The delimiters that set fill-in sections of your form apart from the rest of the form are generally <B>[[B> and <B>]]B>, but they dont have to be, you can set them to whatever you want. So you could do this:
Whatever you set the delimiter to, you can put backslashes before them in your templates, to force them to be interpreted as literals:
You cannot currently have several different kinds of delimiters in a single template.
In order to interpret templates, Text::FillIn needs to know how to treat different kinds of [[tags]] it finds. The way it accomplishes this is through hook functions. These are various functions that Text::FillIn will run when confronted with various kinds of fill-in fields. There are two hooks provided by default:
So if you leave these hooks the way they are, when <B>Text::FillInB> sees some text like some [[$vars]] and some [[&funk]], it will run &Text::FillIn::find_value to find the value of [[$vars]], and it will run &Text::FillIn::run_function to find the value of [[&funk]]. This is based on the first non-whitespace character after the delimiter, which is required to be a non-word character (no letters, numbers, or underscores). You can define hooks for any non-word character you want:
Every hook function will be passed all the text between the delimiters, without any surrounding whitespace or the leading identifier (the & or $, or whatever). Hooks can be given as either hard references or symbolic references, but if they are symbolic, they need to use the complete package name and everything.
Beginning in version 0.04, you may use some objects methods as hook functions. For example, if you have a template $template and another object $myObj, you can instruct $template to call $myObj->find_value() and $myObj->run_function() to fill in templates. See the $template->object() method below.
the default hook functions
The hook functions installed with the shipping version of this module are &Text::FillIn::find_value and &Text::FillIn::run_function. They are extremely simple. I suggest you take a look at them to see how they work. What follows here is a description of how these functions will fill in your templates.
The &find_value function looks for an entry in a hash called %main::TVars. So put an entry in this hash if you want it to be available to templates:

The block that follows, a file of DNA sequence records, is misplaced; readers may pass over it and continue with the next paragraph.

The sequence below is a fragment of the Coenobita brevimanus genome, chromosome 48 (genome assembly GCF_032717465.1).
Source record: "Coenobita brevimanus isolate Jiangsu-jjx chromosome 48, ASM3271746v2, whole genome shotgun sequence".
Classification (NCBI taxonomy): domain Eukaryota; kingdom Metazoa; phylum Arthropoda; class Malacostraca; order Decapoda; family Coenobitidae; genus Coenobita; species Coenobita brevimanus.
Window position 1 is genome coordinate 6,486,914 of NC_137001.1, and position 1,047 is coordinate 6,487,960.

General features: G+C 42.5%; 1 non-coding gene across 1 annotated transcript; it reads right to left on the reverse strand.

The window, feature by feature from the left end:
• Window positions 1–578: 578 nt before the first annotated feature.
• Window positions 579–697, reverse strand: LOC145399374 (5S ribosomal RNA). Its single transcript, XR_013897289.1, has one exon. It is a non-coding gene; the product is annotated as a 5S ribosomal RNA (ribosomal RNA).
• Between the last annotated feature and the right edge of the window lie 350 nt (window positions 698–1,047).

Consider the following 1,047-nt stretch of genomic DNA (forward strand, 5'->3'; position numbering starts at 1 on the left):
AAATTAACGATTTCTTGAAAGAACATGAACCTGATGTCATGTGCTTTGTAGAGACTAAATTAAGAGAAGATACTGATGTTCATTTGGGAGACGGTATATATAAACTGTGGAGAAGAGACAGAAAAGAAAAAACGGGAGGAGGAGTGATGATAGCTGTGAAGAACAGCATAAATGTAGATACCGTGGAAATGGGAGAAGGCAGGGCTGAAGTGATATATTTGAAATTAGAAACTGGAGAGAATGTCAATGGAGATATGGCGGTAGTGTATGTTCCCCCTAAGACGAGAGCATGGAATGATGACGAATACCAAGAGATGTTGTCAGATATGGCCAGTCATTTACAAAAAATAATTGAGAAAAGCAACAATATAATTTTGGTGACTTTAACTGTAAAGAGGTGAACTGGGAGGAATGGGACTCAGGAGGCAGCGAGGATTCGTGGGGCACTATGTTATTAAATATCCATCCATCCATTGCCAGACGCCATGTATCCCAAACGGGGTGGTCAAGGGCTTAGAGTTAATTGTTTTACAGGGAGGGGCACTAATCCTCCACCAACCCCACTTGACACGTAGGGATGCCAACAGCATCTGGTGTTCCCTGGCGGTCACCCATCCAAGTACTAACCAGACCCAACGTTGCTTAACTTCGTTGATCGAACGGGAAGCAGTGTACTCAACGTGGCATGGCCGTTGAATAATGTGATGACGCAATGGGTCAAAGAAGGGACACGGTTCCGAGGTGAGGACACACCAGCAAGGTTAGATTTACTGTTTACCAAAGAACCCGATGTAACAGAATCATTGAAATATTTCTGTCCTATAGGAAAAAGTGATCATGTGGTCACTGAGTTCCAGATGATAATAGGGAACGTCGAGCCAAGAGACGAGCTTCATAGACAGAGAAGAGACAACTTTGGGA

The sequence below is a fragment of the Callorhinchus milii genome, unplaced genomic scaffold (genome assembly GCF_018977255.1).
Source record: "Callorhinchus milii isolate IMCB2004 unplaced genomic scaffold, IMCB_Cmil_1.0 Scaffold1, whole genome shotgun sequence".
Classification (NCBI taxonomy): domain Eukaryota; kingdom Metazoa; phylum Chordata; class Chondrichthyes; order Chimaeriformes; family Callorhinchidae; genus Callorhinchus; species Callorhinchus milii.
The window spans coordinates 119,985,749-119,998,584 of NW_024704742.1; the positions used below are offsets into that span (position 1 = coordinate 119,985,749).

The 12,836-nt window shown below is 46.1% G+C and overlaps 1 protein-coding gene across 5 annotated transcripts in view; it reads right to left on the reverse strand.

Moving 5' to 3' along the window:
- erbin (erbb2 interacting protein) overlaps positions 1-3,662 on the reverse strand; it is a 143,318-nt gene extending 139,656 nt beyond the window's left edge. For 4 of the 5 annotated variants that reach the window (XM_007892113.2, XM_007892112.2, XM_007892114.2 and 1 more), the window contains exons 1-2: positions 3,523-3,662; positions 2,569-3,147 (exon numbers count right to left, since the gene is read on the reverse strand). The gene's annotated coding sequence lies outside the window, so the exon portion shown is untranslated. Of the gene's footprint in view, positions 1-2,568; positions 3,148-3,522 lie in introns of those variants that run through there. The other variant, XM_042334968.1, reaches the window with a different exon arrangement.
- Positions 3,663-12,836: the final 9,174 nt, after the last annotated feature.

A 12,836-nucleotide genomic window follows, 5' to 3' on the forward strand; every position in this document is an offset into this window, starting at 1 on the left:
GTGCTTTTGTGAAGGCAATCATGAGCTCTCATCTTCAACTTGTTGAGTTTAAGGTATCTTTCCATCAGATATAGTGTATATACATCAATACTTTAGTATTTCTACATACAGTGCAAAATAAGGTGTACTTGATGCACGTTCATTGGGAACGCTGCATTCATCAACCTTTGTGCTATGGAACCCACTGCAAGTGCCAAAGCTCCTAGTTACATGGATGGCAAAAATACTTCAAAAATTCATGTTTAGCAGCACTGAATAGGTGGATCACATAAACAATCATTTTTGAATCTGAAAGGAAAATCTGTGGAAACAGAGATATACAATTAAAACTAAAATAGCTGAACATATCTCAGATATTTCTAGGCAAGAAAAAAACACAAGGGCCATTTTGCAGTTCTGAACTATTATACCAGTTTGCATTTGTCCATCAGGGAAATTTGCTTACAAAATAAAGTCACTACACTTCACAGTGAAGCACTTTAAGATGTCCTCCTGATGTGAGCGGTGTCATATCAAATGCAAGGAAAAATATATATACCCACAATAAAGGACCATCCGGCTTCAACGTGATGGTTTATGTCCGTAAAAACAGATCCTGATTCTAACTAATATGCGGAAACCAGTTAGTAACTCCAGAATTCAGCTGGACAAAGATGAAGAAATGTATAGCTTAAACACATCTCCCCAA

The &run_function function looks for a function in the TExport package and runs it. The reason it doesnt look in the main package is that you probably dont want to make all the functions in your program available to the templates (not that putting all your programs functions in the main package is always the greatest programming style). Here are a couple of ways to make functions available:
The &run_function function will split the argument string at commas, and pass the resultant list to your function:
In the original version of Text::FillIn, I didnt provide any hook functions. I expected people to write their own, partly because I didnt want to stifle creativity or anything. I now include hook functions because the ones I give will probably work okay for most people, and providing them means its easier to use the module right out of the box. But I hope you wont be afraid to write your own hooks - if mine dont work well for you, by all means go ahead and replace them with your own. If you think youve written some really killer hooks, let me know. I may include cool ones with future distributions.
You can tell Text::FillIn where to look for templates:
The following methods all get and/or set certain attributes of the template. They can all be called as instance methods, a la $template->Ldelim(), or as static methods, a la Text::FillIn->Ldelim(). Using an instance method only changes the given template, it does not affect the properties of any other template. Using a static method will change the default behavior of all templates created in the future.
o new Text::FillIn($text)
$template = new Text::FillIn("some [[$vars]] and some [[&funk]]");
o $template->get_file( $filename );
This will look for a template called $filename (in the directories given in <B>B>$template<B>->B>path()<B>B>) and slurp it in. If $filename starts with / , then <B>Text::FillInB> will treat $filename as an absolute path, and not search through the directories for it:
$template->get_file( "my_template" ); $template->get_file( "/weird/place/with/template" );
The default path is (.).
Returns the interpreted contents of the template:
$interpreted_text = $template->interpret();
This, along with interpret_and_print, are the main point of this whole module.